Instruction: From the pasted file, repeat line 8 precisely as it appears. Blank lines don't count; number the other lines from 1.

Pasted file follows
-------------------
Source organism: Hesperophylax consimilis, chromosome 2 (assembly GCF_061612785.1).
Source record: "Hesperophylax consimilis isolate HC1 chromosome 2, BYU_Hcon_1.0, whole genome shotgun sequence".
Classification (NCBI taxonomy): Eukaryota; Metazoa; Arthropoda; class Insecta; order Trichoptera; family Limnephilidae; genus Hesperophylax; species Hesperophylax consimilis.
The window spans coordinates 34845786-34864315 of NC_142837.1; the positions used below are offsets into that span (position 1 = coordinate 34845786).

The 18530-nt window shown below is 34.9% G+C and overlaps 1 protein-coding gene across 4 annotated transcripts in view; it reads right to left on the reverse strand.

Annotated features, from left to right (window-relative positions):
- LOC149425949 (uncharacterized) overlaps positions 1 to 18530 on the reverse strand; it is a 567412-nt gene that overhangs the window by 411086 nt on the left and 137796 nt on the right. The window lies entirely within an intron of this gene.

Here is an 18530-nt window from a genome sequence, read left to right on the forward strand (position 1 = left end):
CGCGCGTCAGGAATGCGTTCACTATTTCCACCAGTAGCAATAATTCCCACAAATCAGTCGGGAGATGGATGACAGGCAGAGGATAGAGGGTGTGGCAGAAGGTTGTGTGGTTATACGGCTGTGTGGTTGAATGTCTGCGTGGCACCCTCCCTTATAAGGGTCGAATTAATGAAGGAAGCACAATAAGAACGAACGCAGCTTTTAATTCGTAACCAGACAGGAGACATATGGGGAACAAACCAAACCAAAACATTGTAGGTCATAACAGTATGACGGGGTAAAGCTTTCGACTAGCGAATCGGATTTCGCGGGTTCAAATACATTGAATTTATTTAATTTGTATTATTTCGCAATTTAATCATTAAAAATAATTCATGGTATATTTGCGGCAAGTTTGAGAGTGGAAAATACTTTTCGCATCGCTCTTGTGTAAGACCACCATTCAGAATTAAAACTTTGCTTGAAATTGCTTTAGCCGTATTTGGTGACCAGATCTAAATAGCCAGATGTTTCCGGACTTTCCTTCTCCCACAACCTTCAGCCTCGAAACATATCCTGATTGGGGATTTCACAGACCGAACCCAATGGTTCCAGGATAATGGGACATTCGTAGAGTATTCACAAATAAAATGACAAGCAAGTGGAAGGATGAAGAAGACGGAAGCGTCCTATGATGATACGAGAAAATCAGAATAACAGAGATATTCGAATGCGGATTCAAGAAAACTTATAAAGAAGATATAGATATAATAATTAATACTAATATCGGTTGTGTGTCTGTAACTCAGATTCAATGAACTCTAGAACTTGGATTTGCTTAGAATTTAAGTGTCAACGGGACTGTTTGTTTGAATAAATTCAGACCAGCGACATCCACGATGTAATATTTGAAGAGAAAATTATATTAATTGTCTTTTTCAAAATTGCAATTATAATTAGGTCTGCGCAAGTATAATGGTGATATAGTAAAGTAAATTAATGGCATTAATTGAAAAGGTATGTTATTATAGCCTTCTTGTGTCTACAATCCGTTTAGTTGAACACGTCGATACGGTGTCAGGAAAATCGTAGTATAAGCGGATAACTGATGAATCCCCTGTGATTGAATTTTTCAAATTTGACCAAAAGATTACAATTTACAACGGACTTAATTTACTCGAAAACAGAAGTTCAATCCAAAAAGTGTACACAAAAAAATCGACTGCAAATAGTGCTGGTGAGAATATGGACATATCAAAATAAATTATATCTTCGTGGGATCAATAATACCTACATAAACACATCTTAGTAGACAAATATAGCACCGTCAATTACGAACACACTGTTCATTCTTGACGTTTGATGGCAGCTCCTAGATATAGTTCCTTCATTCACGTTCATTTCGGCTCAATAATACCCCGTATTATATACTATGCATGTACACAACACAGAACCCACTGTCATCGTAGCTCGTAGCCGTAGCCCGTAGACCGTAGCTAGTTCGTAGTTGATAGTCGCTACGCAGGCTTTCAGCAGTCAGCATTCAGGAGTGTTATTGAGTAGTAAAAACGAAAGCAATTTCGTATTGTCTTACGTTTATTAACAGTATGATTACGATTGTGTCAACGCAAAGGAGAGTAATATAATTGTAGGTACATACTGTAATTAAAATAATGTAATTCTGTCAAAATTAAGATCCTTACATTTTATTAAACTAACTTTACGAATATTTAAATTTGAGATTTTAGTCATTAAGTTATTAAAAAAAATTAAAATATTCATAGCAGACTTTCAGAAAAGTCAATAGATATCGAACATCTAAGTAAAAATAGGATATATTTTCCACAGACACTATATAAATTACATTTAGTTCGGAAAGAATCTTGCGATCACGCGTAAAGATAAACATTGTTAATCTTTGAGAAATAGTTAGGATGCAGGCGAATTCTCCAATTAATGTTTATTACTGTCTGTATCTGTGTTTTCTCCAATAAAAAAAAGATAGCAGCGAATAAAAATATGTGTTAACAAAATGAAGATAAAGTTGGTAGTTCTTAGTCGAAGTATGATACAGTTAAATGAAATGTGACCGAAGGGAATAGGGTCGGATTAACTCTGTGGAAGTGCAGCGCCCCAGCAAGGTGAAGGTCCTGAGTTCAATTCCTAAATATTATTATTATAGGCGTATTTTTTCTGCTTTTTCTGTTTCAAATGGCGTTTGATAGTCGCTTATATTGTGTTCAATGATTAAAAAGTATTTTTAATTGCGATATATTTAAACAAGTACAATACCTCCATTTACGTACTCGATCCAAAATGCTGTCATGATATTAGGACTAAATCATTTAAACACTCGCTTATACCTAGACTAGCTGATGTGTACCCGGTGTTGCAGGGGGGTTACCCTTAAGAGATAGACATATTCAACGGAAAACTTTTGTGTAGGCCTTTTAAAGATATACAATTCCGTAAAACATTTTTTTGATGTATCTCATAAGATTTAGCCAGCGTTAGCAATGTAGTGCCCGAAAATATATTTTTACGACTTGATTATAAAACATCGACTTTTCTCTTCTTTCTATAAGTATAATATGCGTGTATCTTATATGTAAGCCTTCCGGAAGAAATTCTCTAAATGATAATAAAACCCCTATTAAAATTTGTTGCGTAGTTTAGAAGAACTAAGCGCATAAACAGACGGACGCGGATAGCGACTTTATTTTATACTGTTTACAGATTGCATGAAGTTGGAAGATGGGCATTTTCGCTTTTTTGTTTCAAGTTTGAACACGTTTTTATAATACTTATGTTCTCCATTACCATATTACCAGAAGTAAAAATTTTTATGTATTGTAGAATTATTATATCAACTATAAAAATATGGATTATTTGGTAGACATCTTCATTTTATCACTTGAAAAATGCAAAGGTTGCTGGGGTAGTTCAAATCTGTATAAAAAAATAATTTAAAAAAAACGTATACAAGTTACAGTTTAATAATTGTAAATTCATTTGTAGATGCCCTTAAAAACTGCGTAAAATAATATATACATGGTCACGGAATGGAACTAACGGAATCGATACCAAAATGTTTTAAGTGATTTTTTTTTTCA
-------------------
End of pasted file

Here is an 18530-nt window from a genome sequence, read left to right on the forward strand (position 1 = left end):